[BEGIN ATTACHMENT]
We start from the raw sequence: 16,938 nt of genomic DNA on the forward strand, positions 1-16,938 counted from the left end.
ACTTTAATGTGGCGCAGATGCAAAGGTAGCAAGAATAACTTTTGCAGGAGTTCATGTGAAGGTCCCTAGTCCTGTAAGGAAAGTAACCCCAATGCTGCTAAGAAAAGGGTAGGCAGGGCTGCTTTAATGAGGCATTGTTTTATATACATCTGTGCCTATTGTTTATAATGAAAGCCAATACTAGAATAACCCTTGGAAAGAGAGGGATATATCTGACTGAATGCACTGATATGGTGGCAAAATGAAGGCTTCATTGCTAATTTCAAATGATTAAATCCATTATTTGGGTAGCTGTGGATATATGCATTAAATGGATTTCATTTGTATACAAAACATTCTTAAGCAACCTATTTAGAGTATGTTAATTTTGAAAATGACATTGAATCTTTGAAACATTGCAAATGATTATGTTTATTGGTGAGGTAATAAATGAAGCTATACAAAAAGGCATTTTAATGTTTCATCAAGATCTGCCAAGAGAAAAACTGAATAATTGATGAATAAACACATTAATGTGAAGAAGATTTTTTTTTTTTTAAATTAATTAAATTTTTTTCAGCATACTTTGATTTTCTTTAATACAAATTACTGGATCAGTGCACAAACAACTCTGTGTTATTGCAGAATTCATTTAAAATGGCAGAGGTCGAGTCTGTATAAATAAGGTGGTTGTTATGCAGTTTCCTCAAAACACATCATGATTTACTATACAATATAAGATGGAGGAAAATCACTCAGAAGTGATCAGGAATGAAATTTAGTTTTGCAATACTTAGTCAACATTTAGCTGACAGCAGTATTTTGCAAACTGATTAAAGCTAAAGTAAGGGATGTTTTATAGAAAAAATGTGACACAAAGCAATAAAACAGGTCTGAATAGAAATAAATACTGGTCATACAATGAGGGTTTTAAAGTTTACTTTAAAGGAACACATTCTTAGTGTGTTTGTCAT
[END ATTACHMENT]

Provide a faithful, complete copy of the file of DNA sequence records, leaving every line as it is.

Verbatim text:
We start from the raw sequence: 16,938 nt of genomic DNA on the forward strand, positions 1-16,938 counted from the left end.
ACTTTAATGTGGCGCAGATGCAAAGGTAGCAAGAATAACTTTTGCAGGAGTTCATGTGAAGGTCCCTAGTCCTGTAAGGAAAGTAACCCCAATGCTGCTAAGAAAAGGGTAGGCAGGGCTGCTTTAATGAGGCATTGTTTTATATACATCTGTGCCTATTGTTTATAATGAAAGCCAATACTAGAATAACCCTTGGAAAGAGAGGGATATATCTGACTGAATGCACTGATATGGTGGCAAAATGAAGGCTTCATTGCTAATTTCAAATGATTAAATCCATTATTTGGGTAGCTGTGGATATATGCATTAAATGGATTTCATTTGTATACAAAACATTCTTAAGCAACCTATTTAGAGTATGTTAATTTTGAAAATGACATTGAATCTTTGAAACATTGCAAATGATTATGTTTATTGGTGAGGTAATAAATGAAGCTATACAAAAAGGCATTTTAATGTTTCATCAAGATCTGCCAAGAGAAAAACTGAATAATTGATGAATAAACACATTAATGTGAAGAAGATTTTTTTTTTTTTAAATTAATTAAATTTTTTTCAGCATACTTTGATTTTCTTTAATACAAATTACTGGATCAGTGCACAAACAACTCTGTGTTATTGCAGAATTCATTTAAAATGGCAGAGGTCGAGTCTGTATAAATAAGGTGGTTGTTATGCAGTTTCCTCAAAACACATCATGATTTACTATACAATATAAGATGGAGGAAAATCACTCAGAAGTGATCAGGAATGAAATTTAGTTTTGCAATACTTAGTCAACATTTAGCTGACAGCAGTATTTTGCAAACTGATTAAAGCTAAAGTAAGGGATGTTTTATAGAAAAAATGTGACACAAAGCAATAAAACAGGTCTGAATAGAAATAAATACTGGTCATACAATGAGGGTTTTAAAGTTTACTTTAAAGGAACACATTCTTAGTGTGTTTGTCAT